Investors received two rude reminders this week that they cannot afford to ignore political dangers. US president Donald Trump reignited trade tensions and complicated global supply chains by slapping additional tariffs on Chinese imports. And Iran announced it will stop adhering to some of its commitments under the 2015 nuclear accord.
Global stock markets had enjoyed their fourth-best start to a year in almost half a century, powered by signs that economic growth is merely slowing rather than collapsing, a more dovish tone from big central banks, and sanguine expectations that last year’s nascent trade war had been called off.
Mr Trump’s first tweets threatening to raise tariffs therefore came as a shock. The initial reaction of many investors was that this was merely a negotiation ploy but, as it became clear the US was serious and China vowed countermeasures, markets had a “trade tantrum”. Global equities suffered one of their worst weeks since the turmoil of December, and the price of soyabeans slid back to financial crisis lows, on concerns that Chinese retaliation would focus on foodstuffs from the US heartland.
The spat is just one of myriad sources of political uncertainty that could easily make this a choppy year for financial markets. Iran’s announcement, which it blamed on the US’s earlier withdrawal from the nuclear deal, hammered home the practical impact of rising populism on the multilateral system that has enabled global companies to prosper.
In Europe, Italy’s anti-establishment parties continue to unnerve many investors; the final Brexit outcome remains unclear; and the EU is also about to start its own trade talks with the US, which could easily become another bumpy ride.
Quantifying all this is tricky. But the Vix volatility index, known as Wall’s Street’s “fear gauge”, has climbed to its highest level since last year’s market turmoil. A global “economic policy uncertainty index” calculated by three academics using divergences in forecasts and newspaper mentions of uncertainty had climbed to a near record high even before the latest trade spat.
Unfortunately, these are risks that investors are bad at dealing with. Economic fluctuations can be modelled, but markets have always struggled to accurately price in the potential for political shocks. Most of the time, investors opt to ignore them until they become real, at which point it is too late, and the impact can be severe.
Take the 2016 UK vote to leave the EU. The result was surprising, but hardly beyond the realm of possibility, given the opinion polls. Yet sterling suffered the biggest one-day collapse of any major currency since the end of the Bretton Woods system of fixed exchange rates, and global equities lost more than $2tn in value the day after the referendum.
Even today, many big investors say they expect common sense to prevail on the form of Brexit, leading to either a super-soft or cancelled EU departure. This assumption allows them to avoid grappling with the many knotty first, second and third-order implications that a hard rupture would entail. But it leaves the markets vulnerable if reality fails to comply.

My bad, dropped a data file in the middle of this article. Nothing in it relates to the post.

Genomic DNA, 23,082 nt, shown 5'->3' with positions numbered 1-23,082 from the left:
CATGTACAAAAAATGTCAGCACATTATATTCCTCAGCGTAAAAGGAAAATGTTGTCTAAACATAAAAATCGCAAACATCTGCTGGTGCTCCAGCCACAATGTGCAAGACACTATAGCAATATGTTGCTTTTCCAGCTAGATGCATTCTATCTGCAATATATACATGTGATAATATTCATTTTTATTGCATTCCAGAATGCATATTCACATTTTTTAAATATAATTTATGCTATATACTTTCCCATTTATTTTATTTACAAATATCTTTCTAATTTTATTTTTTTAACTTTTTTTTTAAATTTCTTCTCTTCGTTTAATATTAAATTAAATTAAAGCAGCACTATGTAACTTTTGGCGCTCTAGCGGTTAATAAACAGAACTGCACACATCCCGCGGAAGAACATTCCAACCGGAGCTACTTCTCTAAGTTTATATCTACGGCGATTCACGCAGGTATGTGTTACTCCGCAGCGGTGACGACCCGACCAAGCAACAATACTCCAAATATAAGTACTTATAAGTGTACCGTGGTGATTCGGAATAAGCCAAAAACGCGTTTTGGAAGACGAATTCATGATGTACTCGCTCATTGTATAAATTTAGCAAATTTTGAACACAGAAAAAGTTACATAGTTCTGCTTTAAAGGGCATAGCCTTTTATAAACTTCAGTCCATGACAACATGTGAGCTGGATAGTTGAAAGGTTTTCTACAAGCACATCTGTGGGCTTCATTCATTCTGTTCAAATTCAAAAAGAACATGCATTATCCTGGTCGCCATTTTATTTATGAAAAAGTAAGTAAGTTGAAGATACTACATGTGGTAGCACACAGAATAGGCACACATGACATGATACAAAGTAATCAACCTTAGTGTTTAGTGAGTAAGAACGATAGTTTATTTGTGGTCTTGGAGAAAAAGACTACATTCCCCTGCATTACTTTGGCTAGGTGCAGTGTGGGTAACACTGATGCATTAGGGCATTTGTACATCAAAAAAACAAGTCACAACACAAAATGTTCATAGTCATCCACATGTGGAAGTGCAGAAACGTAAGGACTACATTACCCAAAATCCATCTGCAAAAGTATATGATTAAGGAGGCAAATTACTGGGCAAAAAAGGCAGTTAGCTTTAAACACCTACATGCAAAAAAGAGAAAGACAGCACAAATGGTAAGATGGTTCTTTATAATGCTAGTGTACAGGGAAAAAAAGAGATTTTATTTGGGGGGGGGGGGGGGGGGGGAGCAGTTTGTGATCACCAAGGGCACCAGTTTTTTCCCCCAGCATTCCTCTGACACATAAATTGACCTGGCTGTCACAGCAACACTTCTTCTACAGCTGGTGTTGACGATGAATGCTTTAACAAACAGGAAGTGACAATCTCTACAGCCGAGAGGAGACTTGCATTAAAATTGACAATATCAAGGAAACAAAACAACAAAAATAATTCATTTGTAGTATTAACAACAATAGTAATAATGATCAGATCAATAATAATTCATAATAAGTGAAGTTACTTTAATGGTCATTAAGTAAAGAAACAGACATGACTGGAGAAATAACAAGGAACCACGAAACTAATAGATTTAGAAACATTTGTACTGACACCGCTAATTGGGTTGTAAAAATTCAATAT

“Pure” political dangers — such as brinkmanship over North Korea’s missile programme — are inherently difficult to trade on or hedge against, so markets usually ignore them, and that largely proved true for the Iran news this week. But other risks are more inherently economic, and investors must at some point deal with them, despite the complexities.
Global trade is a good example. Not only is it hard to guess how far the US and China will go, it is also tricky to estimate the economic damage the various measures would wreak. Investors therefore confront a fiendishly complex calculus. If they remain relaxed and markets recover their poise, that could embolden the Trump administration’s protectionist instincts. But if they freak out, the resulting market turmoil could spur the president to backtrack to protect his precious bull market, and make those who panicked look foolish. Given that nobody wants a protracted, mutually-disruptive round of trade sanctions, most analysts profess confidence that a deal will eventually be struck.
But investors may be overestimating the importance that Mr Trump places on rising stock indices. After all, the self-proclaimed Tariff Man can always blame market swoons on the Federal Reserve’s reluctance to cut interest rates and restart quantitative easing — an argument he has been pushing aggressively since last year.
The markets may also be overlooking growing bipartisan support for a tough approach on China. Top Democrats Nancy Pelosi and Chuck Schumer this week urged the president to hold the line. There are real, festering issues that will not be solved swiftly.
The renewed trade tensions are coming at an awful time. The 2018 tit-for-tat moves were easier to digest because economic conditions were decent, and markets were basking in the impact of the previous year’s US tax cut. Today, those positive factors have largely faded. If markets turn volatile again, it could reinforce the impact of a trade war on a still vulnerable global economy and reawaken recessionary fears.